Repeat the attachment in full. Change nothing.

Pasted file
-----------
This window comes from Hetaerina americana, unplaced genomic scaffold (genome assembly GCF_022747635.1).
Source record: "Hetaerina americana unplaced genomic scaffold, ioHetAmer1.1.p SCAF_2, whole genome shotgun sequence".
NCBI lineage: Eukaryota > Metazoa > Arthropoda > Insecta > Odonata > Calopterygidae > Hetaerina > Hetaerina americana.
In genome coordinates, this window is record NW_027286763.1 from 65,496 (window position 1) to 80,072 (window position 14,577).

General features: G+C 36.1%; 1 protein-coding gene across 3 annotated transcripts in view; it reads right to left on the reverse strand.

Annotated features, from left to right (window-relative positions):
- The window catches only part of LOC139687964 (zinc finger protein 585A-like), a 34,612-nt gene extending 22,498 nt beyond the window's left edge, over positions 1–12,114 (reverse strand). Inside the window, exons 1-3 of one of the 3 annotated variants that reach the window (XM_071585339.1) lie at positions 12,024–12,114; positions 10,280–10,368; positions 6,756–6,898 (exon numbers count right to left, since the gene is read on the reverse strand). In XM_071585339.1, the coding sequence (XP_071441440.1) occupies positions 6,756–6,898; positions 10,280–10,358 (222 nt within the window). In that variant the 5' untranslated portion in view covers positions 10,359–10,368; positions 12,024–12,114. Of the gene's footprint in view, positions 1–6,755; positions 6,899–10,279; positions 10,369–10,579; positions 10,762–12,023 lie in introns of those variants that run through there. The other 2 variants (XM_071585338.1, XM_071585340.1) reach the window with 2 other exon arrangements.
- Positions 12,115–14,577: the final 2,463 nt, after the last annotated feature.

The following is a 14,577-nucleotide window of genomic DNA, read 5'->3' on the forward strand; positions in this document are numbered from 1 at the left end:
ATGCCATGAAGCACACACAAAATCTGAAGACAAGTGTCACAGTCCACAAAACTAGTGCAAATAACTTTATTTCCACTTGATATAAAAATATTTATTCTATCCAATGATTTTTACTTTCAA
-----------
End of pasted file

This window comes from Hetaerina americana, unplaced genomic scaffold (genome assembly GCF_022747635.1).
Source record: "Hetaerina americana unplaced genomic scaffold, ioHetAmer1.1.p SCAF_2, whole genome shotgun sequence".
NCBI lineage: Eukaryota > Metazoa > Arthropoda > Insecta > Odonata > Calopterygidae > Hetaerina > Hetaerina americana.
In genome coordinates, this window is record NW_027286763.1 from 65,496 (window position 1) to 80,072 (window position 14,577).

General features: G+C 36.1%; 1 protein-coding gene across 3 annotated transcripts in view; it reads right to left on the reverse strand.

Annotated features, from left to right (window-relative positions):
- The window catches only part of LOC139687964 (zinc finger protein 585A-like), a 34,612-nt gene extending 22,498 nt beyond the window's left edge, over positions 1–12,114 (reverse strand). Inside the window, exons 1-3 of one of the 3 annotated variants that reach the window (XM_071585339.1) lie at positions 12,024–12,114; positions 10,280–10,368; positions 6,756–6,898 (exon numbers count right to left, since the gene is read on the reverse strand). In XM_071585339.1, the coding sequence (XP_071441440.1) occupies positions 6,756–6,898; positions 10,280–10,358 (222 nt within the window). In that variant the 5' untranslated portion in view covers positions 10,359–10,368; positions 12,024–12,114. Of the gene's footprint in view, positions 1–6,755; positions 6,899–10,279; positions 10,369–10,579; positions 10,762–12,023 lie in introns of those variants that run through there. The other 2 variants (XM_071585338.1, XM_071585340.1) reach the window with 2 other exon arrangements.
- Positions 12,115–14,577: the final 2,463 nt, after the last annotated feature.

The following is a 14,577-nucleotide window of genomic DNA, read 5'->3' on the forward strand; positions in this document are numbered from 1 at the left end:
ATGCCATGAAGCACACACAAAATCTGAAGACAAGTGTCACAGTCCACAAAACTAGTGCAAATAACTTTATTTCCACTTGATATAAAAATATTTATTCTATCCAATGATTTTTACTTTCAA